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  • Cheryl Conklin

Self-Care: It’s Not Just for Adults


Stress, anxiety, and mental and physical fatigue are not just issues experienced by adults. Even the youngest members of your household can feel the strain, but, like you, they may be able to ease their burden by simply practicing self-care.


Signs Of Stress In Kids Image via Pexels


According to Scholastic, the signs of stress in the younger set include:


● Overreacting

● Issues eating and sleeping

● Social withdrawal

● Hyperactivity

● Bedwetting

● Aggression

● Trouble concentrating

● Nightmares


Additionally, kids who are stressed, often because of school or social pressure, may be anxious, emotional, and exhibit sudden personality changes too significant to be attributed to maturity or puberty.


Encouraging Self-Care


Self-care is easy for pre-school-aged children who have yet to develop the ability to fully consider others in their desires and actions. But, for older children and teenagers, the need to focus on themselves begins to dwindle, and it will continue to do so without your encouragement. One of the best ways to show your kids that self-care matters is by making sure to do things for yourself. Ideas include:


Getting a massage. Something as simple as a 30-minute massage from Village Roots Wellness can help you (and/or your older teenager) relax and wind down. Massage is also great for those who play sports as it helps to relax the muscles.


Model financial responsibility. Money is a source of stress for virtually all working-age people. You can model financial responsibility by creating a budget and sticking to it. Further, you can help children learn this valuable life skill by providing an allowance in exchange for doing chores around the house. This also pulls double duty as a confidence-boosting exercise, as they get to learn how to reap the rewards of a job well done while also having an opportunity to miss deadlines and make other mistakes in a safe space.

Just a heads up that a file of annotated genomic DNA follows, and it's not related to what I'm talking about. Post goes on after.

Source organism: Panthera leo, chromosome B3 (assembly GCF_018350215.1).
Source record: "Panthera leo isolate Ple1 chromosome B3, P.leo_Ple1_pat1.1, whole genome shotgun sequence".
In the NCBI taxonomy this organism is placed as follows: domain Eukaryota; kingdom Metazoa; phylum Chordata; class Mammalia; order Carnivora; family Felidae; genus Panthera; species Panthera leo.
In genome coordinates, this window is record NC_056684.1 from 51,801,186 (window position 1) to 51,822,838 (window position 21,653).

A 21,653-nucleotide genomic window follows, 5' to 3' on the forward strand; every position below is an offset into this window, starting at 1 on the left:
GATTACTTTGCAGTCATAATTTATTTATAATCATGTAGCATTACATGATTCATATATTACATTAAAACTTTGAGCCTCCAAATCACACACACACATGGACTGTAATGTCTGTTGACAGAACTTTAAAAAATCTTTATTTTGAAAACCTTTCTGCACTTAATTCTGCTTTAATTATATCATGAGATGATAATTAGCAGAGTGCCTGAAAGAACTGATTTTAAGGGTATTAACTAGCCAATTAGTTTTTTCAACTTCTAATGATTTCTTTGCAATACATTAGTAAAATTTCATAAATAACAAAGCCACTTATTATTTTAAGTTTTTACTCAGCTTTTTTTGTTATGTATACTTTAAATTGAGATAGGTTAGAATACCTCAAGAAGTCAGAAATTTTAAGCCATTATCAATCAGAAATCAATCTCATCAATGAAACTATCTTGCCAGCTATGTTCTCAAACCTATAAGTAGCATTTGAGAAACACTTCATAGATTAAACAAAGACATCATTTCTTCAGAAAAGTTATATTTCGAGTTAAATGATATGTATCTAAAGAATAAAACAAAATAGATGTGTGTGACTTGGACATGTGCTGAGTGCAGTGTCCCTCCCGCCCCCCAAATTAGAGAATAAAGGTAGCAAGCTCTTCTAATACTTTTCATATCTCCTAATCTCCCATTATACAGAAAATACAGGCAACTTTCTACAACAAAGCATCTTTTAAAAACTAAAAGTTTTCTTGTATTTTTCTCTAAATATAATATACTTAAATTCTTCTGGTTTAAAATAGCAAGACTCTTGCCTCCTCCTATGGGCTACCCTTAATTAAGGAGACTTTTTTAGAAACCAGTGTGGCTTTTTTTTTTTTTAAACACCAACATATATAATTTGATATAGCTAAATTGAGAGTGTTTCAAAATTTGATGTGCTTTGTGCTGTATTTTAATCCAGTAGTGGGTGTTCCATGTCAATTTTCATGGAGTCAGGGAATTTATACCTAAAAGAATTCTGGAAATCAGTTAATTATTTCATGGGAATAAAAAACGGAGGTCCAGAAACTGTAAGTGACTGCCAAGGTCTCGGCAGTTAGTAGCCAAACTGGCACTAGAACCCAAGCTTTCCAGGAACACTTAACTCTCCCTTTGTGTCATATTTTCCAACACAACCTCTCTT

Walking away from negative people. Toxic friendships and relationships are, unfortunately, present during just about every stage in life. Nicole Arzt, LMFT tells Choosing Therapy that toxic friendships are frustrating and exhausting. Toxic friends will tease, coerce, and disrespect and these people have no place in your or your children’s lives. Be willing to let go of negative influences so that your children will feel comfortable doing the same.


Other Self-Care Ideas For Kids And Teens


Doing homework on time. There are few things more stressful than creeping up on a deadline with a blank paper.


Get enough sleep. Sleep is when the body grows and heels, and it is especially important for younger kids and teenagers, who may require 10 or more hours of sleep each night.


Engage in proper hygiene practices. Kids are notoriously either anti-bath or you can’t get them out of the water. Regardless of which end of the spectrum your kids fall into, make sure they understand the importance of hygiene, such as brushing teeth, cleaning the belly button, and wearing deodorants. Encourage things like handwashing, which the Canadian Centre For Occupational Health & Safety asserts also helps reduce the spread of viruses and bacteria.


Eating breakfast, lunch, and dinner every day. Food is fuel, and eating a great balance of protein, fat, fiber, and other necessary nutrients helps children’s bodies and minds grow.


Have some quiet time. Encourage your children to take 10 or 15 minutes each afternoon to relax and decompress in the quiet after a long day at school.


While self-care looks different for everyone, there are a few things that we can all do to encourage our children to take proper care of themselves now and for the long term. Modeling financial wellness, walking away from toxic friendships, and even practicing proper hygiene will all go a long way toward reducing stress and anxiety in the smallest members of your household.


Village Roots Wellness remains open to serve you when you need us the most.




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